A cornerstone of Clayton’s tenure was his stance towards Initial Coin Offerings (ICOs), a new, volatile market that reached a fever pitch in 2017. Amid the frenzied excitement, Clayton sought to ground investors by highlighting the inherent risks and underlining that tokens marketed in ICOs could potentially be securities by definition. It resulted in a heightened regulatory gaze towards ICOs, with the agency taking direct action against several crypto projects.
During Clayton’s term, many stablecoins—cryptocurrencies engineered to resist dramatic price fluctuations—debuted. While acknowledging the prospective benefits of stablecoins, the Clayton-led SEC voiced concerns regarding their regulatory difficulties, especially if deemed securities.
The question of defining cryptocurrencies as securities turned into a pivotal debate during Clayton’s era. He maintained that numerous cryptocurrencies fell under the securities umbrella, thus falling within the SEC’s regulatory purview. This viewpoint ignited continued contention within the crypto community, with some deeming it a potential roadblock to innovation.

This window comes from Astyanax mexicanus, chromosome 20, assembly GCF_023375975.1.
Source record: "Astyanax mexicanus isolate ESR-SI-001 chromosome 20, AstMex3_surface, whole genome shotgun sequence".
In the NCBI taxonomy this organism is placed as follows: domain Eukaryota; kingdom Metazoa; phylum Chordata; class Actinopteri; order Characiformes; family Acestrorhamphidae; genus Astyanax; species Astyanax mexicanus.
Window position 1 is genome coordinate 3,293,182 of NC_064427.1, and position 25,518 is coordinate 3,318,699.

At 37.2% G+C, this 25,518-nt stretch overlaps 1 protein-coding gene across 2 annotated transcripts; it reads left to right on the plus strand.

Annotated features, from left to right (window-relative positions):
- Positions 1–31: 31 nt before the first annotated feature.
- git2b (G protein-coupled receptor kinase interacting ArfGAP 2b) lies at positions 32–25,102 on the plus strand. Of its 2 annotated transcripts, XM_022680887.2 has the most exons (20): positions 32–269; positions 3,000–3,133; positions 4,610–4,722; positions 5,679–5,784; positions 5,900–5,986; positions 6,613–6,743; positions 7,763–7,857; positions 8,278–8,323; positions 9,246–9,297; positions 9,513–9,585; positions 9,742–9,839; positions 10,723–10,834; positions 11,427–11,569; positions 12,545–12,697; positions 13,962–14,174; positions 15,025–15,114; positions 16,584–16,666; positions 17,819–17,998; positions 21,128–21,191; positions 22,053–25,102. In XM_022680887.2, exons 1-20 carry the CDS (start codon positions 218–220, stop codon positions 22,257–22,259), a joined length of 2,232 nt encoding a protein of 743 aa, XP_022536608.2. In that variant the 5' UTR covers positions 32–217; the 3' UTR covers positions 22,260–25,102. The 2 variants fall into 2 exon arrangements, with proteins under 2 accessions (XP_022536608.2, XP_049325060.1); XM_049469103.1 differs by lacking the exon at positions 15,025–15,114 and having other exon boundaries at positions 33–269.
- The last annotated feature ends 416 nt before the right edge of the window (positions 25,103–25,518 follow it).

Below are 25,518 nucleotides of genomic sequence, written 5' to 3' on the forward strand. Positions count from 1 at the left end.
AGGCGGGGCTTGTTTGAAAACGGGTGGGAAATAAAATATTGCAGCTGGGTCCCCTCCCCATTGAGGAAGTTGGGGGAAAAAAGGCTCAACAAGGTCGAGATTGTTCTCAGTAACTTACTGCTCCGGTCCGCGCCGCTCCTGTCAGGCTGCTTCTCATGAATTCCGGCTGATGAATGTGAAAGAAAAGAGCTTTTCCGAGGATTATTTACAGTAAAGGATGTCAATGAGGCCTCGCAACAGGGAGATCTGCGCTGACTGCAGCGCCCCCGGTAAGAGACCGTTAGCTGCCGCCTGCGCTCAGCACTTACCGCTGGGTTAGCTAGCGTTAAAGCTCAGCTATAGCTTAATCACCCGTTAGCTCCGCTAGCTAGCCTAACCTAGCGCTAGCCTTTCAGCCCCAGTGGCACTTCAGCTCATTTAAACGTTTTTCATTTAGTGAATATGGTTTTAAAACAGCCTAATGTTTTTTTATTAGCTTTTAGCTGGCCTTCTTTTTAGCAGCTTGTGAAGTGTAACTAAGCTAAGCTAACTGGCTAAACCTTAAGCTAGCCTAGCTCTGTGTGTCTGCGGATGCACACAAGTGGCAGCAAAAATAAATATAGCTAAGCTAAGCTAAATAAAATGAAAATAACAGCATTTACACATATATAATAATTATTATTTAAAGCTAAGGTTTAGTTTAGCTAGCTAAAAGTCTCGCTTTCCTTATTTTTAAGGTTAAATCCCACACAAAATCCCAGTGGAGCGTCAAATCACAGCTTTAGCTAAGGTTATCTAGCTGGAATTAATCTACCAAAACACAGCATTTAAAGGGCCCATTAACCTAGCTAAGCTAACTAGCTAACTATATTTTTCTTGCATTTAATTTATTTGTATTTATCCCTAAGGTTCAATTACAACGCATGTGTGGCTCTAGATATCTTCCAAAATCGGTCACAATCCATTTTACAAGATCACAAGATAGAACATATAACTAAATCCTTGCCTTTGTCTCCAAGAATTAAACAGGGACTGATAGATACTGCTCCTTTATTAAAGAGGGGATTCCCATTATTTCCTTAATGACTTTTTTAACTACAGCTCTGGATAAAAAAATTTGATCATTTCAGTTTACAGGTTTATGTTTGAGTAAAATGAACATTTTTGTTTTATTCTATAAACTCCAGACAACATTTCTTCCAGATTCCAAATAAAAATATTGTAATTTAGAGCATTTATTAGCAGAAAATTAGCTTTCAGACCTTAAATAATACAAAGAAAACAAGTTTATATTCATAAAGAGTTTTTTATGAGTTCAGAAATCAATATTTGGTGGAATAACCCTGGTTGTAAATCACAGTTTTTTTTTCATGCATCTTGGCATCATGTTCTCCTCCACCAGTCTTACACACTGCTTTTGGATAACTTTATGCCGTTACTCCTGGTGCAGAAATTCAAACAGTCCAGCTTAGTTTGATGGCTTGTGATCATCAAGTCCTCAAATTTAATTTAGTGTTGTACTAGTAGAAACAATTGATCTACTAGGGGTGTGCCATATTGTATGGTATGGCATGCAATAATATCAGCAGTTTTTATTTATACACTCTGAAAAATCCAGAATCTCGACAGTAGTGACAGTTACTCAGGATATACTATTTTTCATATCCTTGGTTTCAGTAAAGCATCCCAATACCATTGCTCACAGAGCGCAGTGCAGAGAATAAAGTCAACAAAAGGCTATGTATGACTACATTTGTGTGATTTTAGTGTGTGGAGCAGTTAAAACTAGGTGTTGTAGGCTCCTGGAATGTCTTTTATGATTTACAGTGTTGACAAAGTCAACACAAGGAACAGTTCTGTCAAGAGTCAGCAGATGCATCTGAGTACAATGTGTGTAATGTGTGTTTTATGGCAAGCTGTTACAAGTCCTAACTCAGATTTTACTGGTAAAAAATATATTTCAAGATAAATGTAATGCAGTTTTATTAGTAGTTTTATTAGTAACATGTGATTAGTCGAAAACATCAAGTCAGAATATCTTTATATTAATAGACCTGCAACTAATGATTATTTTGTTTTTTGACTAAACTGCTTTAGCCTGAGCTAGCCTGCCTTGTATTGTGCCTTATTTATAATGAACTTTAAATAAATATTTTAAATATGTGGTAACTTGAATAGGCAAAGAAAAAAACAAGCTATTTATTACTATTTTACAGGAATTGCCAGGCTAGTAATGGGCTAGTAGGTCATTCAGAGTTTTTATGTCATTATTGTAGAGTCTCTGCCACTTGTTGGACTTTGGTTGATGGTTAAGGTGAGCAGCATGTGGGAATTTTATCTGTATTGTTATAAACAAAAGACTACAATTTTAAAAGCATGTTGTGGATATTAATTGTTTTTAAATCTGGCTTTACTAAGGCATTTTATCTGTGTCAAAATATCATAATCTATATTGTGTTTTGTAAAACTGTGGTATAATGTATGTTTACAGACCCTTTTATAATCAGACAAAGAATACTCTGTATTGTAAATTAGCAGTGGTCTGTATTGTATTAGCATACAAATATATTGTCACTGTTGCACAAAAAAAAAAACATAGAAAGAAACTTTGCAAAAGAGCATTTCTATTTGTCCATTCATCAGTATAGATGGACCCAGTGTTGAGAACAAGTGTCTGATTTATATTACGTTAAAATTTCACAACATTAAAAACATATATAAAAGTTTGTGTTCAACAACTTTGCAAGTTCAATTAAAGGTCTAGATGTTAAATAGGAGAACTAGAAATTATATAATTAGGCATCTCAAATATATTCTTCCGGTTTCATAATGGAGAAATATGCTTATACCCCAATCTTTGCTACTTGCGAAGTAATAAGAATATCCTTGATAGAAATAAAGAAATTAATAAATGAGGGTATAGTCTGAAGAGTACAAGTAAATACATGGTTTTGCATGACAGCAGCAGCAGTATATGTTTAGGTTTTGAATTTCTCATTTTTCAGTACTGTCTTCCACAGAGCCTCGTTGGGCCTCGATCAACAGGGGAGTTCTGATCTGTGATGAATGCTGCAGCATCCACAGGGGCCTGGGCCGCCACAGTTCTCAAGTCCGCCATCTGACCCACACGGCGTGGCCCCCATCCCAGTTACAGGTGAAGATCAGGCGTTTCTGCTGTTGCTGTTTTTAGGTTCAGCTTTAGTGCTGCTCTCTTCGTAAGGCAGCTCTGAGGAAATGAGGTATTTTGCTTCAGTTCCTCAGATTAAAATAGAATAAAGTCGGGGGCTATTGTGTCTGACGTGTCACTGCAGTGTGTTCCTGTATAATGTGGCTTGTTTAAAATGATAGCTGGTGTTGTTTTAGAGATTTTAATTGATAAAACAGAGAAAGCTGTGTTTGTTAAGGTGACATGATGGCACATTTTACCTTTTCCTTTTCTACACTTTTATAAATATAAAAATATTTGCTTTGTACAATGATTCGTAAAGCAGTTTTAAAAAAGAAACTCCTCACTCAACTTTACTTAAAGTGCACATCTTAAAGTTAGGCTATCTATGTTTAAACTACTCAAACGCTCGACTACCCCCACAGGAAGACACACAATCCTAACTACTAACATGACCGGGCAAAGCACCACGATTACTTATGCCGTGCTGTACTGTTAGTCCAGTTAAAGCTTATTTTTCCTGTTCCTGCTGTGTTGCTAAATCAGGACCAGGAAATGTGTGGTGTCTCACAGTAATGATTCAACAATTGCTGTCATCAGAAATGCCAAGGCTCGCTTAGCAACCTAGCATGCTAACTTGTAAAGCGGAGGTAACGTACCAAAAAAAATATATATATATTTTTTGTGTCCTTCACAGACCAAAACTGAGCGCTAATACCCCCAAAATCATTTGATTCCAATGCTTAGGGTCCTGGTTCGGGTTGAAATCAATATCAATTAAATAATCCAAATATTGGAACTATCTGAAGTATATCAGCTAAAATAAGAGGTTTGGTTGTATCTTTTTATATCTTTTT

Throughout Clayton’s tenure, the SEC launched 56 lawsuits against firms operating within the crypto domain, reinforcing his dedication to upholding securities laws even in digital assets. These enforcement actions triggered a ripple effect in the crypto industry, catalyzing a surge in compliance initiatives.
Major crypto cases under Clayton
SEC vs. Telegram Group Inc.
In late 2019, Telegram Group Inc. and its affiliate TON Issuer Inc. found themselves in hot water with the SEC. The agency took legal action against them, suggesting they had sidestepped regulations when selling their Gram tokens.